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Getting to Know Your Neighbours

By: Jennifer Lowe - Updated: 29 Aug 2010 | comments*Discuss
 
Getting To Know Your Neighbours

Securing your home with locks and alarms is one good way of keeping unwelcome guests out, but the answer to stopping burglars from taking a shine to your property lies with knowing your neighbours.

It might be annoying when every time you walk down your street curtains are twitching, or Doris at number 12 always knows what time you come home at night and who you were with, but this could go in your favour if something suspicious takes place in, or near your home.

For example, if you are away for a few days on business your neighbours will know that the person sneaking around outside your house shouldn't be there and possibly prevent a crime from taking place.

A recent survey found that a sense of community is the strongest factor in reduced crime rates, particularly when it comes to burglary or vehicle crime.

Making Friends

Just because you have moved in next door, doesn't automatically mean that your neighbours will be your close friends, or that they will even keep an eye on your house when your out.

When you first move in, making an effort with those next door should be at the top of your list.

Once you have got all of your things inside and settled in a bit, go round to your neighbours apartment and introduce yourself. They will no doubt be glad to see who has moved in.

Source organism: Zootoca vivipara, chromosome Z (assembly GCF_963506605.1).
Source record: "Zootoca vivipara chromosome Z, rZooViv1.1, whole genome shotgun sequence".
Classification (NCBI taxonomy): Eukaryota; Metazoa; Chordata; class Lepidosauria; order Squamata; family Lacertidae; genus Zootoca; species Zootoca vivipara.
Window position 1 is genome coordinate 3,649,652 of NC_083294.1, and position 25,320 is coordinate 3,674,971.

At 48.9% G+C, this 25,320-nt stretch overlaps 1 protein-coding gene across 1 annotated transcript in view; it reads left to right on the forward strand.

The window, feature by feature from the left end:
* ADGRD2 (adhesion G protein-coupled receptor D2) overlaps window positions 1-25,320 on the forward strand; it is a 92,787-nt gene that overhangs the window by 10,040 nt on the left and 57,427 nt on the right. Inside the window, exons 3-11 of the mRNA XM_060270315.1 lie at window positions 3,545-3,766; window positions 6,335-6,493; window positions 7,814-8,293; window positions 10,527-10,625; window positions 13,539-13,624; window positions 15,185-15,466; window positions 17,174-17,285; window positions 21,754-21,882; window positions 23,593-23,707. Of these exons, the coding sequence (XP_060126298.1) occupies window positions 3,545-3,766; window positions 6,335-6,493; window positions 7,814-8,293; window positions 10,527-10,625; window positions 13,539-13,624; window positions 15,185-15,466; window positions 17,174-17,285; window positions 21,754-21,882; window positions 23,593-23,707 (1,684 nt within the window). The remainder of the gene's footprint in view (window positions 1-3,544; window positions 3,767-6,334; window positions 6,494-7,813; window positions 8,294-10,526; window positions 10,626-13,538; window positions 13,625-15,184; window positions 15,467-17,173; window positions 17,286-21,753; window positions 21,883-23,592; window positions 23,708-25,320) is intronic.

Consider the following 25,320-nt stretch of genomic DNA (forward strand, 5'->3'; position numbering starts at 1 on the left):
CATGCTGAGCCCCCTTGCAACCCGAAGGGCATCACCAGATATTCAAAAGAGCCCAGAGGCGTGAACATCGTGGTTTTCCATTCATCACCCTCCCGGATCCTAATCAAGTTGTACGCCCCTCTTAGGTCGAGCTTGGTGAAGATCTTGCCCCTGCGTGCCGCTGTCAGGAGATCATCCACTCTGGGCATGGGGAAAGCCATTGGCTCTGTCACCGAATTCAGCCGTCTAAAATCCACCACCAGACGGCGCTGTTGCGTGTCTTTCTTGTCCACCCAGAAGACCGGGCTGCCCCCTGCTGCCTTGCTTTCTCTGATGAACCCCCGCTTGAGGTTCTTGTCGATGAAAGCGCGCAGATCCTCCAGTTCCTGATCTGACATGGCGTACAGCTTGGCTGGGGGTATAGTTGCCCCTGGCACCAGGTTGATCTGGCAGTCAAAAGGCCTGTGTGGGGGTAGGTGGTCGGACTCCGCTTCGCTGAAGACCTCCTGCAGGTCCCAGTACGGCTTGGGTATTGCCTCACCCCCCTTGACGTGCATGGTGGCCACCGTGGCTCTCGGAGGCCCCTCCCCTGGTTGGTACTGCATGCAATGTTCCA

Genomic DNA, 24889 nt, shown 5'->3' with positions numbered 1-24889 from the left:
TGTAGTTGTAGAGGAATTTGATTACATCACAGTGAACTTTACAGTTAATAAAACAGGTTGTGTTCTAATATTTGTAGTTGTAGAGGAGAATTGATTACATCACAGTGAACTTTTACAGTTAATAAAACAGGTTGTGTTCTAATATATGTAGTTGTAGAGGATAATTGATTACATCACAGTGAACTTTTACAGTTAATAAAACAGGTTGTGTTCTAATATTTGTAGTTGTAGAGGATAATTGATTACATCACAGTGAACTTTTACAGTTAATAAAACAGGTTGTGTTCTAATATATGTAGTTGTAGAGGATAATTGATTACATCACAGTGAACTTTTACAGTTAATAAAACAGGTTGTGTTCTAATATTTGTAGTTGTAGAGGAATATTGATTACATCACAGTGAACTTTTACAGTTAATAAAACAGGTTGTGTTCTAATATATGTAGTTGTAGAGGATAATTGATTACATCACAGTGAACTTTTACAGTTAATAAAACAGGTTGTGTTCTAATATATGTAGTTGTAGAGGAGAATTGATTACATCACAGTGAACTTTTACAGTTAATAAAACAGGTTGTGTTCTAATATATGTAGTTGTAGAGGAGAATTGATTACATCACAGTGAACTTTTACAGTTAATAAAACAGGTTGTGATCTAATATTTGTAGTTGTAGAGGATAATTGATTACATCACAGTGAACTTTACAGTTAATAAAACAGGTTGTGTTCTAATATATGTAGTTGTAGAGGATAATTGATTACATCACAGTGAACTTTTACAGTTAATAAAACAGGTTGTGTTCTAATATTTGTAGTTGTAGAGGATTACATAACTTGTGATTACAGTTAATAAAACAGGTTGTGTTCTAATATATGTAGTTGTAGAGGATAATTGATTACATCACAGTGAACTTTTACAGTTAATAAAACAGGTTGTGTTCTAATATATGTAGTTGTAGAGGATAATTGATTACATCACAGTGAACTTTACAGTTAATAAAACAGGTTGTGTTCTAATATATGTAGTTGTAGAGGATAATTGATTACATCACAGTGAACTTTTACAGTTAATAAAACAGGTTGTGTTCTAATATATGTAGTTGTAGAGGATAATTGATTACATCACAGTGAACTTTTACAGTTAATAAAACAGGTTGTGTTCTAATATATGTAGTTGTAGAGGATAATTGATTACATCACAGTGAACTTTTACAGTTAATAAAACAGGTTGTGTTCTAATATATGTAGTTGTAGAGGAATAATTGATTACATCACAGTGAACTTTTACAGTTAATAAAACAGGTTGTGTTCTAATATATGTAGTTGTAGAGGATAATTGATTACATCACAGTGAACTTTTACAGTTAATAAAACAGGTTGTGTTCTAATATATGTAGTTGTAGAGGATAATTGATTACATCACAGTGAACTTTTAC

This will also come in handy when you are getting to know the area. If they have lived there for some time, they will know when the bin men come, where the local shop is or what the local pub is like.

Staying Safe in Your Community

When it comes to crime in local areas, the perpetrators are usually locals too. This gives them an advantage because they will know when you are around, the layout of the properties and will know exactly how to get away quickly.

However, within a community, where neighbours are looking out for each other, the chances of the offender getting away unrecognised is very slim.

Solving disputes

Knowing your neighbours, of course, isn't only valuable for preventing crime or getting to know the local area - it also helps if there is a dispute.

Imagine for a minute that your neighbours enjoy late nights, often coming home from an evening out and turning music on at an unreasonable decibel. Well, if you are friendly with the neighbours then a simple knock on the door and request to lower the volume wouldn't lead to world war three.

However, if you don't know them, and they aren't aware just how early you get up every day then they will have no guilty feeling when they don't turn the music down and will probably not think twice about doing it again.

A sense of community can also come in handy when dealing with the council or any other institution that could have an affect on your area. Any company that wants to build anything, or change anything drastically in an area has to apply to the local council, and in turn the council has to inform the residents that will be affected.

This gives you and you neighbours a chance to come together and dispute the plans. Communities have been known to put a halt to certain plans or building works that they don't think will suit the area.

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